Other anionic detergents are the olefin sulfonates including long chain alkene sulfonates, long chain hydroxyalkane sulfonates or mixtures of alkenesulfonates and hydroxyalkanesulfonates. These olefin sulfonate detergents may be prepared, in known manner, by the reaction of SO3 with long chain olefins (of 8-25 preferably 12-21 carbon atoms) of the formula RCH-CHR1, where R is alkyl and R1 is alkyl or hydrogen, to produce a mixture of sultones and alkenesulfonic acids, which mixture is then treated to convert the sultones to sulfonates. Examples of other sulfate or sulfonate detergents are paraffin sulfonates, such as the reaction products of alpha olefins and bisulfites (for example, sodium bisulfite), for example, primary paraffin sulfonates of about 10-20 preferably about 15-20 carbon atoms; sulfates of higher alcohols; salts of α-sulfofatty esters for example of about 10 to 20 carbon atoms, such as methyl α-sulfomyristate or α-sulfotallowate).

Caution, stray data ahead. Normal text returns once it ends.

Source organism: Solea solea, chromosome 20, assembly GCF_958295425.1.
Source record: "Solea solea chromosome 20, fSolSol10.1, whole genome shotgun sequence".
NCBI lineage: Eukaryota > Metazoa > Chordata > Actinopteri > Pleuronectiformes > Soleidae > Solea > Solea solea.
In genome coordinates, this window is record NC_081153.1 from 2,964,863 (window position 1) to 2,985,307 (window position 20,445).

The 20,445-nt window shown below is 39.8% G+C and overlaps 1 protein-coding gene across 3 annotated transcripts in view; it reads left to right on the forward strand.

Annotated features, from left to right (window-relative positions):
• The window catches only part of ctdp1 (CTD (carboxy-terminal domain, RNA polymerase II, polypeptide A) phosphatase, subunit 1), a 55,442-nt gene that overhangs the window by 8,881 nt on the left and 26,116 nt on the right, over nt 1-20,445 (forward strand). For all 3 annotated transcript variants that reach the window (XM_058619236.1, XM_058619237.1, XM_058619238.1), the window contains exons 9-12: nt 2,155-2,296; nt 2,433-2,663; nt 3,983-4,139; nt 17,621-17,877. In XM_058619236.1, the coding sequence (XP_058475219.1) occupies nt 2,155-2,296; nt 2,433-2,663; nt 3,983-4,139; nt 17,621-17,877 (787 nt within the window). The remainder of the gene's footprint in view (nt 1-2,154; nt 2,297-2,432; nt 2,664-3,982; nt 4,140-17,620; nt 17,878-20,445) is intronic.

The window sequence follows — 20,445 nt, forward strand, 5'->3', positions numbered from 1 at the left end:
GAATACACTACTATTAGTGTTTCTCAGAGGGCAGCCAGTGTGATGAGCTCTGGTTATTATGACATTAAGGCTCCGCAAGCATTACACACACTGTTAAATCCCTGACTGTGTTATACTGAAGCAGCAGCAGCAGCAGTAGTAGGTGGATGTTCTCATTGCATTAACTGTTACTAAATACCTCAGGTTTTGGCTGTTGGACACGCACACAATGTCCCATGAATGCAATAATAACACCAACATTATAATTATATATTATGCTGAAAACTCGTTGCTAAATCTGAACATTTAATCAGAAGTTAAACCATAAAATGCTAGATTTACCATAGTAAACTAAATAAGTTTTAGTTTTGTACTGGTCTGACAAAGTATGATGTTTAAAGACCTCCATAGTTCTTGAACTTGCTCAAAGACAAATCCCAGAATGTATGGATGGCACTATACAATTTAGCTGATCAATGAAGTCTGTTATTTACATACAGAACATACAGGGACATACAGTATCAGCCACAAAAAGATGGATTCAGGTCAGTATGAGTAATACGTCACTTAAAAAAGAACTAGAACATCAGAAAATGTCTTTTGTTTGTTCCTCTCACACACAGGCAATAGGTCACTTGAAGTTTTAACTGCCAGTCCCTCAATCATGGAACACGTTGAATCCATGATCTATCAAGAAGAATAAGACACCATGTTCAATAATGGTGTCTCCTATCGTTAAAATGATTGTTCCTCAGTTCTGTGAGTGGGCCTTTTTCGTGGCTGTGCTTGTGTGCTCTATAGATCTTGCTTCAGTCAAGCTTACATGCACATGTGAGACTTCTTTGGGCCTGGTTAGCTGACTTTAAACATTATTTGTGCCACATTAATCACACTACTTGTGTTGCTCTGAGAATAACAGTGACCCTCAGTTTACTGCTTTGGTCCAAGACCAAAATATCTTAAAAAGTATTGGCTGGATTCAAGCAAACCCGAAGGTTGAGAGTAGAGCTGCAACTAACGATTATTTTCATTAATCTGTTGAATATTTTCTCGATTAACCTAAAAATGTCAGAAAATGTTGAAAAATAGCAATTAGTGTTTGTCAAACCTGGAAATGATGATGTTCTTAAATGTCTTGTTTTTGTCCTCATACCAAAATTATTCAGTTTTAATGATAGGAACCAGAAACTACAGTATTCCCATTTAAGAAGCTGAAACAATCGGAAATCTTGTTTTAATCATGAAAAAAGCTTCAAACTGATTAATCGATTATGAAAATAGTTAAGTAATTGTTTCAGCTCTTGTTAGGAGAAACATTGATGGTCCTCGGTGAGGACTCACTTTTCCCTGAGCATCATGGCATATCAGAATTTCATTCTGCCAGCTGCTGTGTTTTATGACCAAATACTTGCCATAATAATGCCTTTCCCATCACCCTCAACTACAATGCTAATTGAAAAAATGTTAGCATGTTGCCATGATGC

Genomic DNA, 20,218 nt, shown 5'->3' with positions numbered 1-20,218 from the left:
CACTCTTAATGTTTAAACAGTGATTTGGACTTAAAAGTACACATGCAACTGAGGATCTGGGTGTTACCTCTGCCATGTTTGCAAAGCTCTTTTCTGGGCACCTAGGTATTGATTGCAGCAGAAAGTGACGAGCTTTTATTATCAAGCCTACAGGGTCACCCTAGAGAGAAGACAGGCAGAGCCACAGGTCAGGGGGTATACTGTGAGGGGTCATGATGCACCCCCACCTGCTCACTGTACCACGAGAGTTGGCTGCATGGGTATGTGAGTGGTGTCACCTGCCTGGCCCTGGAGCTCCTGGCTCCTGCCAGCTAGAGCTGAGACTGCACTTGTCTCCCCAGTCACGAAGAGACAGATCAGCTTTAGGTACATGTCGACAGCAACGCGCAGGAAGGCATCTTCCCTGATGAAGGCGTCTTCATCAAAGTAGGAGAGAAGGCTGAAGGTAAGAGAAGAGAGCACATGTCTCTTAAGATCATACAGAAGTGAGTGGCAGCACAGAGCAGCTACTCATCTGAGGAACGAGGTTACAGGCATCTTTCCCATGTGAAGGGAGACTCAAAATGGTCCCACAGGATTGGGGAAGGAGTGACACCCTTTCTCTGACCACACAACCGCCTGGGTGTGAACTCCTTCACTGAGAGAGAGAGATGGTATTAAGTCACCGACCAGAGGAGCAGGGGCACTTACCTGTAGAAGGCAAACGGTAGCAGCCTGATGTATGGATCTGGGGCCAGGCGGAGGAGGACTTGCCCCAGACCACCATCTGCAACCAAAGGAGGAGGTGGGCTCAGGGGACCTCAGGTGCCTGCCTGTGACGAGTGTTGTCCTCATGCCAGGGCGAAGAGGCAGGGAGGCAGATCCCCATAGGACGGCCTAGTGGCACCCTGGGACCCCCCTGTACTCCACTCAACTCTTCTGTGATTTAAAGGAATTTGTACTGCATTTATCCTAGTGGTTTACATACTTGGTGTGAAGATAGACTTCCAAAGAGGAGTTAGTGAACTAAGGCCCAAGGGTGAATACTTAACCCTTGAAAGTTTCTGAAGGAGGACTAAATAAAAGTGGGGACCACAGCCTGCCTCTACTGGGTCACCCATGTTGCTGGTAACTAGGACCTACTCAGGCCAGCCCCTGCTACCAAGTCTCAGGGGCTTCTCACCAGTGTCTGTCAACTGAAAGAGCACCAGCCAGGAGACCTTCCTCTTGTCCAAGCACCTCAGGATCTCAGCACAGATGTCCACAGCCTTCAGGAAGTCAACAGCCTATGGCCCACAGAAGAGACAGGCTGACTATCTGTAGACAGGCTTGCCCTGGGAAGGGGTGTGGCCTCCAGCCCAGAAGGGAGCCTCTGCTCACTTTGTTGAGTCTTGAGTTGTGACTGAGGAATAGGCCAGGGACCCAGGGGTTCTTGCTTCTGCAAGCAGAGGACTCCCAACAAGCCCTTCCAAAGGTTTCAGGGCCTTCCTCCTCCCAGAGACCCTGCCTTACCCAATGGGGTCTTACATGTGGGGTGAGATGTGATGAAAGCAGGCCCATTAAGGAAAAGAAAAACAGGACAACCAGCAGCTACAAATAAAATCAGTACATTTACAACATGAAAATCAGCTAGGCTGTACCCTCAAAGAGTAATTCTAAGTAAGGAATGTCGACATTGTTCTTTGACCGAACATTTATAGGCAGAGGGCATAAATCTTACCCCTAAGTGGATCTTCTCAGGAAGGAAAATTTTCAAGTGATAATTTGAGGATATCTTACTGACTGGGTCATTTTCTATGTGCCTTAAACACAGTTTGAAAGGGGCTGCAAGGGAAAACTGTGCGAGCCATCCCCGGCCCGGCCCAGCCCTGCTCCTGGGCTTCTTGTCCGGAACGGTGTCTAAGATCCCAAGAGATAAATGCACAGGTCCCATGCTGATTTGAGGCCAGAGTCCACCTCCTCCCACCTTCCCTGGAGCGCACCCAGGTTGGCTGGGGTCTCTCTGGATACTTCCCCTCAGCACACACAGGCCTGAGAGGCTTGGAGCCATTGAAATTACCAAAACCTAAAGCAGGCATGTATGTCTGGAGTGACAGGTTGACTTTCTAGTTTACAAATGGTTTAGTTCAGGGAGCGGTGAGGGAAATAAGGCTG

Examples of sulfates of higher alcohols are sodium lauryl sulfate, sodium tallow alcohol sulfate; Turkey Red Oil or other sulfated oils, or sulfates of mono- or diglycerides of fatty acids (for example, stearic monoglyceride monosulfate), alkyl poly(ethenoxy) ether sulfates such as the sulfates of the condensation products of ethylene oxide and lauryl alcohol (usually having 1 to 5 ethenoxy groups per molecule); lauryl or other higher alkyl glyceryl ether sulfonates; aromatic poly(ethenoxy) ether sulfates such as the sulfates of the condensation products of ethylene oxide and nonyl phenol (usually having 1 to 20 oxyethylene groups per molecule, preferably 2-12).
The suitable anionic detergents include also the acyl sarcosinates (for example, sodium lauroylsarcosinate) the acyl ester (for example, oleic acid ester) of isethionates, and the acyl N-methyl taurides (for example, potassium N-methyl lauroyl or oleyl tauride).
Other highly preferred water soluble anionic detergent compounds are the ammonium and substituted ammonium (such as mono-, di- and triethanolamine), alkali metal (such as sodium and potassium) and alkaline earth metal (such as calcium and magnesium) salts of the higher alkyl sulfates, and the higher fatty acid monoglyceride sulfates. The particular salt will be suitably selected depending upon the particular formulation and the proportions therein.
Nonionic surface active agents include those surface active or detergent compounds which contain an organic hydrophobic group and a hydrophilic group which is a reaction product of a solubilizing group such as carboxylate, hydroxyl, amido or amino with ethylene oxide or with the polyhydration product thereof, polyethylene glycol.